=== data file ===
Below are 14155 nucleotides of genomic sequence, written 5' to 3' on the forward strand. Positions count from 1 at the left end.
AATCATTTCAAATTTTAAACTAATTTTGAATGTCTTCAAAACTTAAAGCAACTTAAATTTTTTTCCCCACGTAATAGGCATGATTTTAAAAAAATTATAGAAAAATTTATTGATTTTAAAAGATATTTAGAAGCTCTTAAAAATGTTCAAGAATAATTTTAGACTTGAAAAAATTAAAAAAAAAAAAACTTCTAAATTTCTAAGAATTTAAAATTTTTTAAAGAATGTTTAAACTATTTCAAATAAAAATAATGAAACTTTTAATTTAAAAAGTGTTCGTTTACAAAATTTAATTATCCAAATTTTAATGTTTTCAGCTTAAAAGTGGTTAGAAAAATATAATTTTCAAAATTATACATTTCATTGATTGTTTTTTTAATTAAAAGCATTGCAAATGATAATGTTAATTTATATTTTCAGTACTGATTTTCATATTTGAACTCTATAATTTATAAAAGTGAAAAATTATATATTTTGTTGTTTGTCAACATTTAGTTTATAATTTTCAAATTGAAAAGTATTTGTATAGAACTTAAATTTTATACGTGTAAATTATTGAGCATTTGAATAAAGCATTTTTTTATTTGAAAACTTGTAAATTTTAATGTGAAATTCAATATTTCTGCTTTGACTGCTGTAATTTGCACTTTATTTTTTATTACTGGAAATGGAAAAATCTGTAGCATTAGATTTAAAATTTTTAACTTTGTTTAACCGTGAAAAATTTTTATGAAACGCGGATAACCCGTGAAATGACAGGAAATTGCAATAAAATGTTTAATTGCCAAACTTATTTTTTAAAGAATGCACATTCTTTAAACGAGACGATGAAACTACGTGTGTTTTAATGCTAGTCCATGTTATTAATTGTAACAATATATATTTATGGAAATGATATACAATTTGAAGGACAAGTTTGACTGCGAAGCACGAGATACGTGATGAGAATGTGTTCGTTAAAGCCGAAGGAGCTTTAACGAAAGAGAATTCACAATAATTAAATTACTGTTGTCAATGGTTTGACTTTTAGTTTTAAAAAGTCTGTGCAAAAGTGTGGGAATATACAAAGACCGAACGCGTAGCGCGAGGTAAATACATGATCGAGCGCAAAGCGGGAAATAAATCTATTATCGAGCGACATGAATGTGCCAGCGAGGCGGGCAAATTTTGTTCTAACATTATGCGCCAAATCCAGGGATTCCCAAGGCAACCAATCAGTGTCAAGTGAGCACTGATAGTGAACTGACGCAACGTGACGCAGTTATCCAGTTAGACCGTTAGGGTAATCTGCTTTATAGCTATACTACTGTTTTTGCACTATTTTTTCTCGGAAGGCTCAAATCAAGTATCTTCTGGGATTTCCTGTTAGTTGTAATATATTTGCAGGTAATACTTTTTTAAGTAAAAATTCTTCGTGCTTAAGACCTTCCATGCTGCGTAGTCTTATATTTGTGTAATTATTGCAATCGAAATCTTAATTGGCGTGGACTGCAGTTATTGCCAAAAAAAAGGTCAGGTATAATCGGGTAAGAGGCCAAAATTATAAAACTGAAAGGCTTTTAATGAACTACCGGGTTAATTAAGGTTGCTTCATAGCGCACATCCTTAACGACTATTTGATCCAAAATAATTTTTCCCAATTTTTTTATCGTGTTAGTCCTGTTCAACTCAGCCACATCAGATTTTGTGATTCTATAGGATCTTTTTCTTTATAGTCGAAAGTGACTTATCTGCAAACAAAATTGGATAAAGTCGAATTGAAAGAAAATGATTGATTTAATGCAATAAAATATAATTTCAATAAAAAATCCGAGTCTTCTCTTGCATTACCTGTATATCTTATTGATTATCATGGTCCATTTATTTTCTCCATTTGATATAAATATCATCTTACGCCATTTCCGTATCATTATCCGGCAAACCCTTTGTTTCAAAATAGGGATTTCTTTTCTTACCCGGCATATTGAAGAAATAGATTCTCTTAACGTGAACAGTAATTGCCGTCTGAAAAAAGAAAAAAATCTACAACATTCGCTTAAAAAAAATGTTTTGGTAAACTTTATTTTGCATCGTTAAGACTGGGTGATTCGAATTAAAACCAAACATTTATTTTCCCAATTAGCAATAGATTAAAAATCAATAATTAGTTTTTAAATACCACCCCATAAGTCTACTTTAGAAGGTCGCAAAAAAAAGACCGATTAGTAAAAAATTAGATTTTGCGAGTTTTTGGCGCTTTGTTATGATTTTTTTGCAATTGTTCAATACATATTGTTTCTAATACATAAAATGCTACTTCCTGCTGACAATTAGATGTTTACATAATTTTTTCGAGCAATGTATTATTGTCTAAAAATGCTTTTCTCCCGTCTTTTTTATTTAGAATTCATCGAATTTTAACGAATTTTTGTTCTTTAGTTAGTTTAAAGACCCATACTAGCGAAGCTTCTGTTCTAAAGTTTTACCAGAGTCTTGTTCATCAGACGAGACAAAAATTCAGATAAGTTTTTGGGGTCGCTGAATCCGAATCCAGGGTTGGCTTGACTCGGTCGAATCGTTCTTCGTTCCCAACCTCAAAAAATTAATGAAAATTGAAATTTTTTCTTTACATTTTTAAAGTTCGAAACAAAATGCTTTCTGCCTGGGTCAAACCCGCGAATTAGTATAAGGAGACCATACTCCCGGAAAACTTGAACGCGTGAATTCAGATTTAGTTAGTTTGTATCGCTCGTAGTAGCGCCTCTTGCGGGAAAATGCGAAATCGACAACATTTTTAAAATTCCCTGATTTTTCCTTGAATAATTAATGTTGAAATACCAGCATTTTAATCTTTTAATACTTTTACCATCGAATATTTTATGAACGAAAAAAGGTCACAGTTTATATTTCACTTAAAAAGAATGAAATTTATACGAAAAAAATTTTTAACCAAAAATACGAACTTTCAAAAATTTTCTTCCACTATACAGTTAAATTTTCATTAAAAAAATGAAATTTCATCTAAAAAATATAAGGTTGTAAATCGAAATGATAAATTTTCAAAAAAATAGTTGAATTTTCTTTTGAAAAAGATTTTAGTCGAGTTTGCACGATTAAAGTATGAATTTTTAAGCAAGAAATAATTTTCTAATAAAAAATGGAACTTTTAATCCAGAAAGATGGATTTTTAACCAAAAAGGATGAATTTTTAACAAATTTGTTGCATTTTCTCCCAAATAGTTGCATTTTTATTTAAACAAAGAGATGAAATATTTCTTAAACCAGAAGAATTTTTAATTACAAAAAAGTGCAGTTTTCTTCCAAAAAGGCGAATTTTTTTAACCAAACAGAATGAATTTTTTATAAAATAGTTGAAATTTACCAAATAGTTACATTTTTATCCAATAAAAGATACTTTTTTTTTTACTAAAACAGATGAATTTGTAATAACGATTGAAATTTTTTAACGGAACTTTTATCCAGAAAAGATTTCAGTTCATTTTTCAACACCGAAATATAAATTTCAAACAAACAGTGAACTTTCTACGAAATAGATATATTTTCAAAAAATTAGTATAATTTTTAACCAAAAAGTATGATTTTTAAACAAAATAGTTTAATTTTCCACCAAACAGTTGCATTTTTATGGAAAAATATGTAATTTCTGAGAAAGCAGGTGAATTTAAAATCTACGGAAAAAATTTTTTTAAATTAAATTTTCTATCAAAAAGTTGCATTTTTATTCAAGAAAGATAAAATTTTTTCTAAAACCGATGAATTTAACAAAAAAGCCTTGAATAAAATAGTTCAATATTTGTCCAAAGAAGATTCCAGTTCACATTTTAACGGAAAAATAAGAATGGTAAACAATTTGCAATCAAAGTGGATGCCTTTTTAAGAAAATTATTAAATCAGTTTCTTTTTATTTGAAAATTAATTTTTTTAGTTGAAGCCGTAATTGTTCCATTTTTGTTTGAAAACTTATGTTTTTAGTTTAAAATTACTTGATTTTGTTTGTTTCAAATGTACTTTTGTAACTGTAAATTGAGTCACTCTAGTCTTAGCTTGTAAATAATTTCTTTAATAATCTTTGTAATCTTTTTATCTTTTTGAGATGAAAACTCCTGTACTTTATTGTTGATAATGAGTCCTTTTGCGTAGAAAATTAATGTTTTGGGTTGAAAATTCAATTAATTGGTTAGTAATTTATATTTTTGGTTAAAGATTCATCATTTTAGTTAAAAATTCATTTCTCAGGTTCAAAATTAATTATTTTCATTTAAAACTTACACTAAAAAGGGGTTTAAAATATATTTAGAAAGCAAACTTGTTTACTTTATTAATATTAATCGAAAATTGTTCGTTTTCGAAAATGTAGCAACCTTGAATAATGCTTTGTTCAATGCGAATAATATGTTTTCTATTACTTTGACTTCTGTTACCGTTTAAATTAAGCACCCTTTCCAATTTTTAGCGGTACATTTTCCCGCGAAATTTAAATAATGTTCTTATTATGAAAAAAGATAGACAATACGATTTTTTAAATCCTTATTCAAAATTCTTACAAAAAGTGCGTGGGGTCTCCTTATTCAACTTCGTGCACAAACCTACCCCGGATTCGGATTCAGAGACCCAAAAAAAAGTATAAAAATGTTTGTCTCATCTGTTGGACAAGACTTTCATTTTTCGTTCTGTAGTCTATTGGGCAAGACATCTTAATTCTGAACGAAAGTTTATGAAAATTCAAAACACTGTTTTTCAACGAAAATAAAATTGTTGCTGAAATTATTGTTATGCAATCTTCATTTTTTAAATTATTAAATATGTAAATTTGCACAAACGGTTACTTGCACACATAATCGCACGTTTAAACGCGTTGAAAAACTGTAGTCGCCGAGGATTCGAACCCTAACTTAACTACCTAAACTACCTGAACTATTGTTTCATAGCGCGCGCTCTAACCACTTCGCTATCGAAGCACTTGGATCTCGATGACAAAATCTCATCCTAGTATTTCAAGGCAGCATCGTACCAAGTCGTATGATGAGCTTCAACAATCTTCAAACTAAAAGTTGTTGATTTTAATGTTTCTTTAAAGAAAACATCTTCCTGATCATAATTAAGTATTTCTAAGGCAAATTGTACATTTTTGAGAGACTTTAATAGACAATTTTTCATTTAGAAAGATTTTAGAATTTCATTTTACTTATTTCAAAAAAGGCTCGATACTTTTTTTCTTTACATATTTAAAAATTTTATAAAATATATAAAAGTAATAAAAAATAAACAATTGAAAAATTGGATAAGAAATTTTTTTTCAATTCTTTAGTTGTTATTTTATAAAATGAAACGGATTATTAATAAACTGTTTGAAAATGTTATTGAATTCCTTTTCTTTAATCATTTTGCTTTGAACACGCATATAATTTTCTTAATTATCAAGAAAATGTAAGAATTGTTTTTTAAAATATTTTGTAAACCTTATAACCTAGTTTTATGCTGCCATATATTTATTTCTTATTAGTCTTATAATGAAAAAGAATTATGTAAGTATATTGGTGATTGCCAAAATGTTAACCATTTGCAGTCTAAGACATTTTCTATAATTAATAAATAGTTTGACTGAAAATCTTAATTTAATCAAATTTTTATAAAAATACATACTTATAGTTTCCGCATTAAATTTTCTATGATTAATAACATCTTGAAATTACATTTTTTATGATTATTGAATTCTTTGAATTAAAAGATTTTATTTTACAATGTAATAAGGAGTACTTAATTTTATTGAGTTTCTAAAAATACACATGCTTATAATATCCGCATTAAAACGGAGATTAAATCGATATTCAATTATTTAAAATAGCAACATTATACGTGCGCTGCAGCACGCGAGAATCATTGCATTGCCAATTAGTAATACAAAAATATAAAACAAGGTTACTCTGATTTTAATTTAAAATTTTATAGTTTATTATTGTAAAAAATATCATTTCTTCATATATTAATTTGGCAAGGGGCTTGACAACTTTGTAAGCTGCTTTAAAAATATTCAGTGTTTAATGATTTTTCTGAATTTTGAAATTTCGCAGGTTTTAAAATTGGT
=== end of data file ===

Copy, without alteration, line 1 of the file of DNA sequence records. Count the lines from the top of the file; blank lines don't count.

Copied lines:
Below are 14155 nucleotides of genomic sequence, written 5' to 3' on the forward strand. Positions count from 1 at the left end.